So you’re flat broke, have bills to pay, and you are very, very stressed, suicidally so.  So WTF can you do?

  • Stay calm, make yourself a cup of tea, sit down, get a pen and paper and make some notes.
  • Work out exactly how much you owe in outstanding debt, including all your credit cards, parking fines ~ basically write down and add up every single penny you owe.  Depressing isn’t it?
  • Work out exactly how much is the bare minimum amount a month you need to live on, including food, rent, utilities, car repayments, insurance, parking, and petrol, (gas).  Compare that with how much you’ve got coming in, and  if you’ve got less coming in than you will have going out, find something on your list you don’t need to buy.
  • Find the nearest discount grocery store, and resolve to shop nowhere but there in future, and to buy only their cheapest stuff, providing it’s nutritious.
  • Contact your bank, finance, and credit card companies and see if they can help you by deferring or reducing repayments.
  • STOP FUCKING BUYING NON ESSENTIAL STUFF.  If you have to, then cut up all your credit cards.
  • Find a way to recover from your addiction.  If you have to go to a couple of AA, or NA, or GA meetings a day then get your butt down there.  Take part.  STOP doing whatever it is that you’re addicted to; if it’s booze or drugs you may need medical help.

Some say that something good will turn up soon.  And that the Micawber Principle is a load of bullshit anyway.  All I know is that one shouldn’t throw good money down the drain.

~

jack collier

jackcollier7@talktalk.net

 

it isn’t this pensioner’s fault that she’s broke

you should have her worries

Skills Men Should Have

learning is not compulsory, neither is survival

learn woodworking and gardening

There was a time when most men could turn their hand to just about anything; from growing their own vegetables to completing their tax returns, from plumbing to motor maintenance.  Yet I know some young guys who are so impractical they can’t even put up a shelf.  I once met a guy who didn’t know how to open the bonnet, (hood), on his car ~ let alone check the oil.  Hell, I once met a blonde girl who couldn’t open her fuel filler cap.

But we are not talking about girls here, we are talking about real urban survival skills for real men.  What does a guy need to be able to do to survive and thrive?  Leave out the whole surviving alone in the deep woods thing, (with a camera crew, doctor, and evac helicopter on standby).  Let’s concentrate instead on what a cool guy living a great life should be able to do, and most can’t even make a decent attempt at. In no particular order;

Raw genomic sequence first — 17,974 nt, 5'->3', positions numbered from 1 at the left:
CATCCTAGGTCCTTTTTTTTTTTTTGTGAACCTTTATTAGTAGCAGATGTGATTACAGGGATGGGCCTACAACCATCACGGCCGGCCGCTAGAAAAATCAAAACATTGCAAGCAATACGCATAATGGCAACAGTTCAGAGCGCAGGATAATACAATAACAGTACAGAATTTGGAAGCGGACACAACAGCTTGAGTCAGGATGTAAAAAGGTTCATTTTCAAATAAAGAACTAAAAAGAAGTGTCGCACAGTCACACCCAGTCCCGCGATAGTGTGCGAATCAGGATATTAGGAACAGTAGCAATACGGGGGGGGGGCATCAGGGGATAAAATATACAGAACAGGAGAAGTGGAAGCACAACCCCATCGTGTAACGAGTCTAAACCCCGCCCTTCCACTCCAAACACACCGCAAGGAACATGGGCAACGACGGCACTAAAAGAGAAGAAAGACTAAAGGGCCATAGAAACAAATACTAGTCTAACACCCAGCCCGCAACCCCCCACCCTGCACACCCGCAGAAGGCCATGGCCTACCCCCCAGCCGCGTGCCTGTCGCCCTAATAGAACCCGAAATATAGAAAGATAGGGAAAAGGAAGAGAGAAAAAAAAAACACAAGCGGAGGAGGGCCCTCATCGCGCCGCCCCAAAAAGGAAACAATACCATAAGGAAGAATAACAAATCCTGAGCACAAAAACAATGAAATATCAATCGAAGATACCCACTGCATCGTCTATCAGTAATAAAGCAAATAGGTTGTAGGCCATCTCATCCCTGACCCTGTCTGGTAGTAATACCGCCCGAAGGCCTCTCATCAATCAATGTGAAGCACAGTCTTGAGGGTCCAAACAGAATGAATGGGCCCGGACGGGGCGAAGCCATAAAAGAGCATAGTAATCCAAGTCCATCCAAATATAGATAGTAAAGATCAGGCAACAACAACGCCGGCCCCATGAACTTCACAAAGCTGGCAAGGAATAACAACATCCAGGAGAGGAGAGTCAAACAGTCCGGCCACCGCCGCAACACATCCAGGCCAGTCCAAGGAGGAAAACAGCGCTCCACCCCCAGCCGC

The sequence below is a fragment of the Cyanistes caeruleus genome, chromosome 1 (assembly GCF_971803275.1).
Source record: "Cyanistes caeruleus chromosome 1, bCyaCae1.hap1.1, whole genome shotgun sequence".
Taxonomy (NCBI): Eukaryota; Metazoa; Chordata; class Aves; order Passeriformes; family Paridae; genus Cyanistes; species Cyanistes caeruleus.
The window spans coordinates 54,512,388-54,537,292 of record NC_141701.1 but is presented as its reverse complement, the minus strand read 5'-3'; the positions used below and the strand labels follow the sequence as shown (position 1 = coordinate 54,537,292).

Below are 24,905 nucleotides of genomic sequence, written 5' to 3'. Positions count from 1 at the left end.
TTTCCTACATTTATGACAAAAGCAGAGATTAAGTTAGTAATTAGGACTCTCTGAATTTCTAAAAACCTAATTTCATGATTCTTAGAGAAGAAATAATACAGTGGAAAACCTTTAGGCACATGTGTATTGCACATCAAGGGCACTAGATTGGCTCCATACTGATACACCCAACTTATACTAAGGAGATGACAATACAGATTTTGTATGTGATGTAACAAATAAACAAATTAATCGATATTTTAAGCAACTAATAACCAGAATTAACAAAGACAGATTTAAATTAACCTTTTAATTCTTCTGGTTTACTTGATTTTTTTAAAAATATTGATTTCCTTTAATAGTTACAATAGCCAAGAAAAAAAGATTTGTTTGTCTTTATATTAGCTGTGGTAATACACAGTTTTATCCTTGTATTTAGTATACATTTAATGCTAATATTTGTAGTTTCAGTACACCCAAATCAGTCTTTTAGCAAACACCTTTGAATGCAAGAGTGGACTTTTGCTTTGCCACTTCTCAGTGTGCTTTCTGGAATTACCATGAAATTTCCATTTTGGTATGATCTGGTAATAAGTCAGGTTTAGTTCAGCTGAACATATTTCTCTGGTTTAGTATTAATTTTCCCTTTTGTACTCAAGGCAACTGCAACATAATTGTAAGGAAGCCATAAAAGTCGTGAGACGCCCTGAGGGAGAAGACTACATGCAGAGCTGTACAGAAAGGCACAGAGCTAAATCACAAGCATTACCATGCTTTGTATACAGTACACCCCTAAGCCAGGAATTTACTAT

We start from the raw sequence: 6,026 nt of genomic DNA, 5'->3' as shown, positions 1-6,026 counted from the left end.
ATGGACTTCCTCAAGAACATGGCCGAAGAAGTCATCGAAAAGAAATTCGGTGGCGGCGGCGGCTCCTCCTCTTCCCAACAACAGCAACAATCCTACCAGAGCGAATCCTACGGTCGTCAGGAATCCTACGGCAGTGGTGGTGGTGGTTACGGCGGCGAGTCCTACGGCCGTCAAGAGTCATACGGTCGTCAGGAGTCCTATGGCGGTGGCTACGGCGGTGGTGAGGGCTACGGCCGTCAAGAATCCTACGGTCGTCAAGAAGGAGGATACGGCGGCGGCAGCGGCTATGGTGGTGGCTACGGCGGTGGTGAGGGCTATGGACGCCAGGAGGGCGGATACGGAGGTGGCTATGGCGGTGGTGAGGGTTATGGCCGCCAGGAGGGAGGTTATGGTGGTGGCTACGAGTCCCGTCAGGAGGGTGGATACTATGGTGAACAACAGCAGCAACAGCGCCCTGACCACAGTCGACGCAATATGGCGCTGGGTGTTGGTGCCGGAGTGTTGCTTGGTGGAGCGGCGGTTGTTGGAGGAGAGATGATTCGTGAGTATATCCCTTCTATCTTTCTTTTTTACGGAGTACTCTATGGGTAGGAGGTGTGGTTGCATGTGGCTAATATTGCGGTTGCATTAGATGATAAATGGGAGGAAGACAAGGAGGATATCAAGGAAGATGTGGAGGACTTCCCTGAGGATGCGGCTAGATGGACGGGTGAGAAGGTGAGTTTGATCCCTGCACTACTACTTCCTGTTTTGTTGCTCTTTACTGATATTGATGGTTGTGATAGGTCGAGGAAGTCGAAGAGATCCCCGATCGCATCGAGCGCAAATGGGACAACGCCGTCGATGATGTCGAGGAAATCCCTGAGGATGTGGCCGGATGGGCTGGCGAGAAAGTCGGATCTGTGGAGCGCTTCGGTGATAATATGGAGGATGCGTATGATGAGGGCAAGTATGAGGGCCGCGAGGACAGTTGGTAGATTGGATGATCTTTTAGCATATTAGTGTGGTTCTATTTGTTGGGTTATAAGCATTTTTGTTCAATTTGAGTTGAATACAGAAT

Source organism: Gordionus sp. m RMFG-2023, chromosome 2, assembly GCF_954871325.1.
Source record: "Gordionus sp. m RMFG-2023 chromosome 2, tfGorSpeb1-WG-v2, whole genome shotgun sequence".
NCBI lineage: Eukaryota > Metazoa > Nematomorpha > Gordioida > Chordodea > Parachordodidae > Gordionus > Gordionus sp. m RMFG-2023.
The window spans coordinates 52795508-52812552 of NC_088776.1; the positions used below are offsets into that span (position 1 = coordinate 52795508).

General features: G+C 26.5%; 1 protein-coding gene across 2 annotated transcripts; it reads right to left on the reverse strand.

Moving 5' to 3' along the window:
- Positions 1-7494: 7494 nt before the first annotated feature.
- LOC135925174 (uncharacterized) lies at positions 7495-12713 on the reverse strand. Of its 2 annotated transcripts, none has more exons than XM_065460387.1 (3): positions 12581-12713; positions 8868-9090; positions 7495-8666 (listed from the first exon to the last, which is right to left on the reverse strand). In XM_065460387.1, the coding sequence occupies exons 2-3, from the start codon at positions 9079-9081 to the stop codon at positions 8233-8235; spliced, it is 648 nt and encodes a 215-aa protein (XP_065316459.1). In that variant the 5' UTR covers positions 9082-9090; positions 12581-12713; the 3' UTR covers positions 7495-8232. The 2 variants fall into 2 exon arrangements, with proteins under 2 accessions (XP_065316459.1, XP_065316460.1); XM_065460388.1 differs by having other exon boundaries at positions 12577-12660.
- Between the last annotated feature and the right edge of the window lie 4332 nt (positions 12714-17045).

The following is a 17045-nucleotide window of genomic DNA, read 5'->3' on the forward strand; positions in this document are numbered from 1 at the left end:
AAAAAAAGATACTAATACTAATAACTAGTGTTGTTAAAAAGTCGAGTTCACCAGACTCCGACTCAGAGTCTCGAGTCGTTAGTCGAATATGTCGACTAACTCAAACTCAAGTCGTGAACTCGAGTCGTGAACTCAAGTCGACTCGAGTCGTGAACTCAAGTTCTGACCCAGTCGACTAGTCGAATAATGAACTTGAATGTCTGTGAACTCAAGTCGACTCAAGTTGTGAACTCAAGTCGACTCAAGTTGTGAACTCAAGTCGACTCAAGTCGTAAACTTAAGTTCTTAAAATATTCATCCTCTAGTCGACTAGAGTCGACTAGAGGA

• cooking ~ from making an omelette to an impressive signature dish. including doing the shopping and cleaning afterwards.
  • DIY ~ how to you loosen a bolt?
  • finance ~ budgeting, balancing your income and expenditure, completing official paperwork, negotiating a loan.
  • first aid and CPR ~ from the Heimlich Maneuver, to using a tourniquet.
  • health and fitness ~ fresh air, diet, food supplements, exercise.
  • motor maintenance ~ from checking the tyres, lights, and fluids to doing a complete exhaust rebuild, to building an entire damn car.
  • navigate from A to B without sat-nav ~ can you find north, use a compass, read a map, know how far a mile is?
  • read, write, and do arithmetic ~ do you read interesting and challenging books? can you write a letter in cursive script? Can you make change, approximate pi, and work out a right-angle?
  • safety and security ~ is your home safe and secure and can you walk the streets at night?
  • disaster recovery ~ what will you do if there’s an earthquake, or a wild-fire, or flood, or your home just suddenly becomes uninhabitable?

For once, I haven’t given you lots of links, because a man should be able to find appropriate stuff on the internet, and not just be able to find his own particular taste in porn.  So whatever you can’t do, start learning…..

There are a lot more things that a true Renaissance Man is capable of, from building and sailing a boat, to building a car, to building his own home from scratch.  In extremis a real man knows how to survive natural and man-made disasters.  There is even a list of 100 skills every man should know, (but no Englishman needs to know how to throw a good spiral).  And, a real man understands the art of attracting women and keeping her happy once he has won her.

Some say they don’t need to do anything because they can always hire someone else to do it.  And that guys don’t cook, clean, or do the laundry, real guys just have fun.  All I know is that I can’t bake a cake.

~

jack collier

jackcollier7@talktalk.net

learn car mechanics

The High Cost of Money

Before borrowing money from a friend, decide which you need more.

In The Merchant of Venice Shakespeare explores the dangers of borrowing money, and in Hamlet, Shakespeare says; ‘neither a borrower nor a lender be…..’  And, especially think twice, and twice again before borrowing money from a friend.  Think about what you need the most ~ the friendship or the money, for money is often the cause of acrimony and breakups of even the closest of relationships.  Your friend may not charge you financial interest on the sums you borrow, but there are likely to be charges and obligations other than strictly monetary.

In order of the least to most desirable lenders from whom you could think of approaching are;

  • Friends and lovers.  Borrow from a friend and be prepared to soon lose a friend.
  • Parents and family.